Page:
A line of people wait outside of a railway station in Jinan, where cabs are usually lined up waiting (January 12).
Taxi drivers nationwide are holding strikes to protest the proliferation of car-rental drivers using phone apps to provide unlicensed taxi services for cheaper.
Protestors first took to the streets of Shenyang on January 4, and in the past week, thousands of cabbies in Chengdu, Changchun, Jinan and Nanjing have gone on strike to voice frustrations over low pay and increased competition as a result of apps like Didi Dache, Kuaidi Dache and Uber, which allow anyone with a car to pick up passengers without having to obtain a taxi license.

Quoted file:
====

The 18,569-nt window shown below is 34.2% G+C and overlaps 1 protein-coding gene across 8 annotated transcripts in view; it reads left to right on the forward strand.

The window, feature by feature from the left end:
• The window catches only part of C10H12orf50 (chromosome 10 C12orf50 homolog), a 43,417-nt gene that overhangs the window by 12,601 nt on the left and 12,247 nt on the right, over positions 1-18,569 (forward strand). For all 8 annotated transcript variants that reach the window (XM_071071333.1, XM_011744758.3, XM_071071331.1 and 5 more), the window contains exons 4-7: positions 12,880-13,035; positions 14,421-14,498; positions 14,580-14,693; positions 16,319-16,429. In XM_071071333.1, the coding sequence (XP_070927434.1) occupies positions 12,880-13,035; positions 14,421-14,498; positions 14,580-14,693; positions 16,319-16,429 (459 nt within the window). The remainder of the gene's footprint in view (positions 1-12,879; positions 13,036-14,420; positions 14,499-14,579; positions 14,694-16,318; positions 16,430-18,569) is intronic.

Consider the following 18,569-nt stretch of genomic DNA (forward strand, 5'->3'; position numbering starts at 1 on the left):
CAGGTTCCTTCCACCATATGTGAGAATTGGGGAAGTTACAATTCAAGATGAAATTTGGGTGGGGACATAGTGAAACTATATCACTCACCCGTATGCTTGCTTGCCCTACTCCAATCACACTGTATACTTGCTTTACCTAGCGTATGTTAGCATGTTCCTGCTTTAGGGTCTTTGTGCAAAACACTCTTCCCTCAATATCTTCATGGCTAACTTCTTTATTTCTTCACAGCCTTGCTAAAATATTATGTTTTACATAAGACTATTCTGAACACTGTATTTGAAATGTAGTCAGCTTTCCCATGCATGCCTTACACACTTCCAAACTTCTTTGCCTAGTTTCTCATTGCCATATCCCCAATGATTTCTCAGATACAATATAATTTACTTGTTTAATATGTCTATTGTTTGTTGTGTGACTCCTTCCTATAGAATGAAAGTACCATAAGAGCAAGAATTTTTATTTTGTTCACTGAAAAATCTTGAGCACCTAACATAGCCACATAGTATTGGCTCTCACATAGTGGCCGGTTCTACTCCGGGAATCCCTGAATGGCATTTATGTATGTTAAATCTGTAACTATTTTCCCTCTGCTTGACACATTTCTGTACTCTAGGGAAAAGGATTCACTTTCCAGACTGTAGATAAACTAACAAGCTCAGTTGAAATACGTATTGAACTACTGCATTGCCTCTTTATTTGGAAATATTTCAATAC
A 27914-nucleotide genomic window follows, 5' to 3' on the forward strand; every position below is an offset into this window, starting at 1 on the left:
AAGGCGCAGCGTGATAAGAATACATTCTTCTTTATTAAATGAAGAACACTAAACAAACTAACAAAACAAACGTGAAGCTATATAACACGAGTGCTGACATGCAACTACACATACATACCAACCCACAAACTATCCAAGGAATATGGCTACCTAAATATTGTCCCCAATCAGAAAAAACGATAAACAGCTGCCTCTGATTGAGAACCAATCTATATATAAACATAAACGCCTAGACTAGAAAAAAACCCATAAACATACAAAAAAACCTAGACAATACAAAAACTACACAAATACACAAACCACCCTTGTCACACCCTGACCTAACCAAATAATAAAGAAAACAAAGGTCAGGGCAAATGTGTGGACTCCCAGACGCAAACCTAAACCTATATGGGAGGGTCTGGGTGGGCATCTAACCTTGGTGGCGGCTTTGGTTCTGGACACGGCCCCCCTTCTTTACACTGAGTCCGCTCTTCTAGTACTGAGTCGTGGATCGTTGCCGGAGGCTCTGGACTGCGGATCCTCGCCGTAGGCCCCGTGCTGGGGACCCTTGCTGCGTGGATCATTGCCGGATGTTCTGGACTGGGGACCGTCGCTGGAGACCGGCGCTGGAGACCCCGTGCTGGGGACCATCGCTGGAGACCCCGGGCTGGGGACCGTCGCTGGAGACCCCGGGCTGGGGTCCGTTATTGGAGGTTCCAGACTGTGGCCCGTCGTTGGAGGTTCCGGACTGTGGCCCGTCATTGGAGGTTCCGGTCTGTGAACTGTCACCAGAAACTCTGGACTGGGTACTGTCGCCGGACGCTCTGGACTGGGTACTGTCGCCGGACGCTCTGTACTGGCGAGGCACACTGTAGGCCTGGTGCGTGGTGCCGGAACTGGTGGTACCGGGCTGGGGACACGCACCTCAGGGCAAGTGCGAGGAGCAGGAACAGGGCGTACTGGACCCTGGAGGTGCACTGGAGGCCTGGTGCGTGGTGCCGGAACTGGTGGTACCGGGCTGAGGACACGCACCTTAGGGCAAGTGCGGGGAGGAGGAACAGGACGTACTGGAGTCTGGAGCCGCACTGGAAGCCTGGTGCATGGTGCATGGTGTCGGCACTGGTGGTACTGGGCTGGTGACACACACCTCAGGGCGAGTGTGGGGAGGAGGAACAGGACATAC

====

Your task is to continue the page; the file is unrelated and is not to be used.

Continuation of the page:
Taxi drivers in Chengdu held strikes on Monday and Tuesday, SCMP reports.
Cabs on strike in Chengdu.
More and more passengers are opting to go with car-rental apps, which tend to offer lower fares and better services, such as Wi-fi and phone charging outlets. Licensed cabbies say they can’t lower prices, however, because they need to pay hundreds of thousands of yuan in rent each month to their taxi companies.
Experts believe that the upped competition could help shape reforms in the taxi industry, which could potentially result in lower fares and better service from drivers. For now, however, local authorities are trying to stop the strikes, SCMP reports, and Chengdu’s transport committee has already announced a ban on rental cars providing taxi services.
[Images via NetEase]